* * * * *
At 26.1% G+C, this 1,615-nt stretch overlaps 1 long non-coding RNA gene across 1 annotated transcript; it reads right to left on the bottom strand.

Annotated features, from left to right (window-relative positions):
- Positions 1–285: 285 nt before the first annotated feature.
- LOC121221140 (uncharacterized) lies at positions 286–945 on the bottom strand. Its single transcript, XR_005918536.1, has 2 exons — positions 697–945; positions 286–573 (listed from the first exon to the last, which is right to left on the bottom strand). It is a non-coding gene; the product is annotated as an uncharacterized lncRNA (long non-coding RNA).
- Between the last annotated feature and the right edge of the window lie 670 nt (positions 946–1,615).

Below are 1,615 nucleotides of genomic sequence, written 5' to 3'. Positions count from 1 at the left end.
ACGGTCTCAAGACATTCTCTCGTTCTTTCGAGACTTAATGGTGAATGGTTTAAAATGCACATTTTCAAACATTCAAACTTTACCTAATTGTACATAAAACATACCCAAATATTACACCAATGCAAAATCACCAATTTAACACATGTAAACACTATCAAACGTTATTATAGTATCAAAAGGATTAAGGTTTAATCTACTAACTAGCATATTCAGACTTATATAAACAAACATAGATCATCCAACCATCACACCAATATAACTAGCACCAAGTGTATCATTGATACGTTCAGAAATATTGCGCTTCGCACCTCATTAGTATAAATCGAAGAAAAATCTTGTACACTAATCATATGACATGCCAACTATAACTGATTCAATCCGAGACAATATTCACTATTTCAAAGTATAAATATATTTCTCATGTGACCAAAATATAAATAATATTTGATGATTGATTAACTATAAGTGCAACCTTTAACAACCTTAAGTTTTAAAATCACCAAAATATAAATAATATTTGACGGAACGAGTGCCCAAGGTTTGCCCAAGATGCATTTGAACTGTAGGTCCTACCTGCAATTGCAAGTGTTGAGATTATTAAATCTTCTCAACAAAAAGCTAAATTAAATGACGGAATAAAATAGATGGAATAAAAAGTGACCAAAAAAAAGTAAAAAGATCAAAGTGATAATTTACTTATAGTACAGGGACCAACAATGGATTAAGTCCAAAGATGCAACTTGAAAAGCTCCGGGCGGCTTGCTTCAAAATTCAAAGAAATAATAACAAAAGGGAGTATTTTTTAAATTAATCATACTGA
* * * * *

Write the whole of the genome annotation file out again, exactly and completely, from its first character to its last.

At 26.1% G+C, this 1,615-nt stretch overlaps 1 long non-coding RNA gene across 1 annotated transcript; it reads right to left on the bottom strand.

Annotated features, from left to right (window-relative positions):
- Positions 1–285: 285 nt before the first annotated feature.
- LOC121221140 (uncharacterized) lies at positions 286–945 on the bottom strand. Its single transcript, XR_005918536.1, has 2 exons — positions 697–945; positions 286–573 (listed from the first exon to the last, which is right to left on the bottom strand). It is a non-coding gene; the product is annotated as an uncharacterized lncRNA (long non-coding RNA).
- Between the last annotated feature and the right edge of the window lie 670 nt (positions 946–1,615).

Below are 1,615 nucleotides of genomic sequence, written 5' to 3'. Positions count from 1 at the left end.
ACGGTCTCAAGACATTCTCTCGTTCTTTCGAGACTTAATGGTGAATGGTTTAAAATGCACATTTTCAAACATTCAAACTTTACCTAATTGTACATAAAACATACCCAAATATTACACCAATGCAAAATCACCAATTTAACACATGTAAACACTATCAAACGTTATTATAGTATCAAAAGGATTAAGGTTTAATCTACTAACTAGCATATTCAGACTTATATAAACAAACATAGATCATCCAACCATCACACCAATATAACTAGCACCAAGTGTATCATTGATACGTTCAGAAATATTGCGCTTCGCACCTCATTAGTATAAATCGAAGAAAAATCTTGTACACTAATCATATGACATGCCAACTATAACTGATTCAATCCGAGACAATATTCACTATTTCAAAGTATAAATATATTTCTCATGTGACCAAAATATAAATAATATTTGATGATTGATTAACTATAAGTGCAACCTTTAACAACCTTAAGTTTTAAAATCACCAAAATATAAATAATATTTGACGGAACGAGTGCCCAAGGTTTGCCCAAGATGCATTTGAACTGTAGGTCCTACCTGCAATTGCAAGTGTTGAGATTATTAAATCTTCTCAACAAAAAGCTAAATTAAATGACGGAATAAAATAGATGGAATAAAAAGTGACCAAAAAAAAGTAAAAAGATCAAAGTGATAATTTACTTATAGTACAGGGACCAACAATGGATTAAGTCCAAAGATGCAACTTGAAAAGCTCCGGGCGGCTTGCTTCAAAATTCAAAGAAATAATAACAAAAGGGAGTATTTTTTAAATTAATCATACTGA